- New text search engine. Previous results have been poor at times, especially when words like "is", "of" etc. were included. The new engine weighs words by their uniqueness and provides more advanced search options. It will also preview a significant section of the chapter in the result list if you hover your mouse or tap on a line.
- Similar chapters. A new button at the bottom of the reader shows chapters that are most similar in vocabulary. This was calculated by means of modern text analysis tools: all texts are compared with each other, all very common words are filtered out and the remaining are changed into their base form. The more frequently a word appears among the whole Ante-Nicene-Fathers series, the less weight it gets. Afterwards the frequencies of all words for both compared texts are counted and a similarity is calculated.
- Go to Page or Footnote. References to page or footnote numbers in the ANF are now easy to find from the More Search page.
- Layout for printing a chapter to paper (from your browser) has been reduced to the necessary elements.
Update April 2022
- Added Scripture references to deuterocanonical books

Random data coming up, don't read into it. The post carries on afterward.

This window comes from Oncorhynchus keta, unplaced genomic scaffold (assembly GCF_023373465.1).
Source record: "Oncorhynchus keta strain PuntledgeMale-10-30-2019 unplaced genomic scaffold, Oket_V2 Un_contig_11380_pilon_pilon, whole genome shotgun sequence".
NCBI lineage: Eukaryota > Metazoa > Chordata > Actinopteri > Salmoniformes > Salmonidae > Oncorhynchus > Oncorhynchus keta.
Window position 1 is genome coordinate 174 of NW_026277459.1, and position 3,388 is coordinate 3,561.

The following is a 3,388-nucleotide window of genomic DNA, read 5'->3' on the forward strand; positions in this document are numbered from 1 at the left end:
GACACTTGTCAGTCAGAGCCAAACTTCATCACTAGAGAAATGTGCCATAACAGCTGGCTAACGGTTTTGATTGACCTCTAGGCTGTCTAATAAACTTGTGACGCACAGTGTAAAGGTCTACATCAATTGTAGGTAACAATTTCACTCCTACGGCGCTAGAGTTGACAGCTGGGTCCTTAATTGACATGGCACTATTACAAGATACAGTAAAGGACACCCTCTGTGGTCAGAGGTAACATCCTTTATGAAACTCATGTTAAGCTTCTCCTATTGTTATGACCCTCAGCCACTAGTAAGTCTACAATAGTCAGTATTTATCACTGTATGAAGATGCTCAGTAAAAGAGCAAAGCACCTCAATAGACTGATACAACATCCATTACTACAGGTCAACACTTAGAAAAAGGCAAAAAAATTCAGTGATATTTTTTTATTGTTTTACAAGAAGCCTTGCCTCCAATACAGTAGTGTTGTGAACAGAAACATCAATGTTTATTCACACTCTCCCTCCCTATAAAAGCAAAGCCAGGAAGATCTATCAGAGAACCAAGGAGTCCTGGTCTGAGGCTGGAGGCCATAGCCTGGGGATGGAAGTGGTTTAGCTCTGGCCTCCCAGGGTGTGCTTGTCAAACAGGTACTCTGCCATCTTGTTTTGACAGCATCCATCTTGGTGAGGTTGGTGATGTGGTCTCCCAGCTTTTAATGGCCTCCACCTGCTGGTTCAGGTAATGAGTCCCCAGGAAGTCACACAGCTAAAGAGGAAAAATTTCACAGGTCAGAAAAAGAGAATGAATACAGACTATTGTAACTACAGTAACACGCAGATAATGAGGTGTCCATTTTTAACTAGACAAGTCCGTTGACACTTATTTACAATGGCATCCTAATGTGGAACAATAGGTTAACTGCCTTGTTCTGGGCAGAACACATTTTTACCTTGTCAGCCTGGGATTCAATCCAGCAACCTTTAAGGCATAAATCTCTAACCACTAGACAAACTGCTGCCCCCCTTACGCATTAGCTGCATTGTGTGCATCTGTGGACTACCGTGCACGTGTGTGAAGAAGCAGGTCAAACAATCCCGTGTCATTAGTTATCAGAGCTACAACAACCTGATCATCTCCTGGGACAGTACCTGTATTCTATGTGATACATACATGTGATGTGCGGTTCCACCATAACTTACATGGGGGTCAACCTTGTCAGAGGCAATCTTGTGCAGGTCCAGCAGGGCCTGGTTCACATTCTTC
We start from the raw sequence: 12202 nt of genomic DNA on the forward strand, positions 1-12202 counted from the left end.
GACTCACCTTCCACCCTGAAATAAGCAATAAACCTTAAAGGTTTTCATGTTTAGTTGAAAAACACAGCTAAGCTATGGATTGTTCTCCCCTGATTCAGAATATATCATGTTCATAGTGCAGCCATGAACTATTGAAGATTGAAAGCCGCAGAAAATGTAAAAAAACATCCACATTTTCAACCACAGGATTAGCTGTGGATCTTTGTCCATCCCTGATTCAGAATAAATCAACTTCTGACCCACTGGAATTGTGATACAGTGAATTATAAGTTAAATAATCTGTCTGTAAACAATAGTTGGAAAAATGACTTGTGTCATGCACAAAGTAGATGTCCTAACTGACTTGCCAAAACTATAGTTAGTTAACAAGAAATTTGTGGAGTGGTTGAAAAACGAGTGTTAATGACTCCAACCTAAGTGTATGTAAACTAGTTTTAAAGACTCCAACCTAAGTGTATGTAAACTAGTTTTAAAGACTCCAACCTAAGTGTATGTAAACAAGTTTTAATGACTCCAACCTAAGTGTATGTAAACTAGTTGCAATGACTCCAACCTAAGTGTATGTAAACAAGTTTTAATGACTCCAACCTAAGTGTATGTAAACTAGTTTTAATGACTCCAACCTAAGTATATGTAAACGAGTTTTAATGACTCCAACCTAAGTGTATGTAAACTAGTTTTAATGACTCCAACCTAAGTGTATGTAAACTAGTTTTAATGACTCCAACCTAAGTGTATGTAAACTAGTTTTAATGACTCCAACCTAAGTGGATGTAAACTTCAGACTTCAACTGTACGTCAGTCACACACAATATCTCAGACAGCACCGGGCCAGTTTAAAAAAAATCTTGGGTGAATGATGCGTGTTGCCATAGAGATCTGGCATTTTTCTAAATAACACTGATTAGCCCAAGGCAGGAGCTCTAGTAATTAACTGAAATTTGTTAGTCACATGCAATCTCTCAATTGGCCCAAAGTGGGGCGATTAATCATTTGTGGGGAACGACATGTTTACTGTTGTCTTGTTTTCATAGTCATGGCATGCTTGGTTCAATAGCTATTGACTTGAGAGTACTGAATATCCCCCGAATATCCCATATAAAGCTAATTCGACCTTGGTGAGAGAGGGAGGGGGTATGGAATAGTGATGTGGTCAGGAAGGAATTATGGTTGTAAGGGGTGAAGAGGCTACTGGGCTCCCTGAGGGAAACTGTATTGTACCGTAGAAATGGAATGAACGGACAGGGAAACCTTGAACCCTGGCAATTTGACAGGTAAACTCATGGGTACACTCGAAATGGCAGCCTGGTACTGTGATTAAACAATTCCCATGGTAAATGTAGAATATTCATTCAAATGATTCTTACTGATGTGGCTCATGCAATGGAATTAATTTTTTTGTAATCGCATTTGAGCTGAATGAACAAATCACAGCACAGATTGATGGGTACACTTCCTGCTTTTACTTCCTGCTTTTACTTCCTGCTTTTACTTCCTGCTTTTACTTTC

- minor corrections and design changes
Update November 2021This update involved a great amount of work and will hopefully bring a better overview of the Early Christian Writings. The new fetures are:
- New Writings Overview
- Fixed many missing texts and footnotes and other text errors
- Classified all writings as genuine, uncertain or spurious. Distinguished editor's comments.
- Added option to exlude editor's annotations or spurious writings from Scripture Reference Search or Text Search
- Search results now show author and writing name instead of just author name
- Added personally recommended readings
- Added function to anonymously recommend authors, books or chapters for yourself. The number of recommendations will be seen by everyone
- Added Report Error button to inform me more easily if you encounter any error
- Changes in website appearance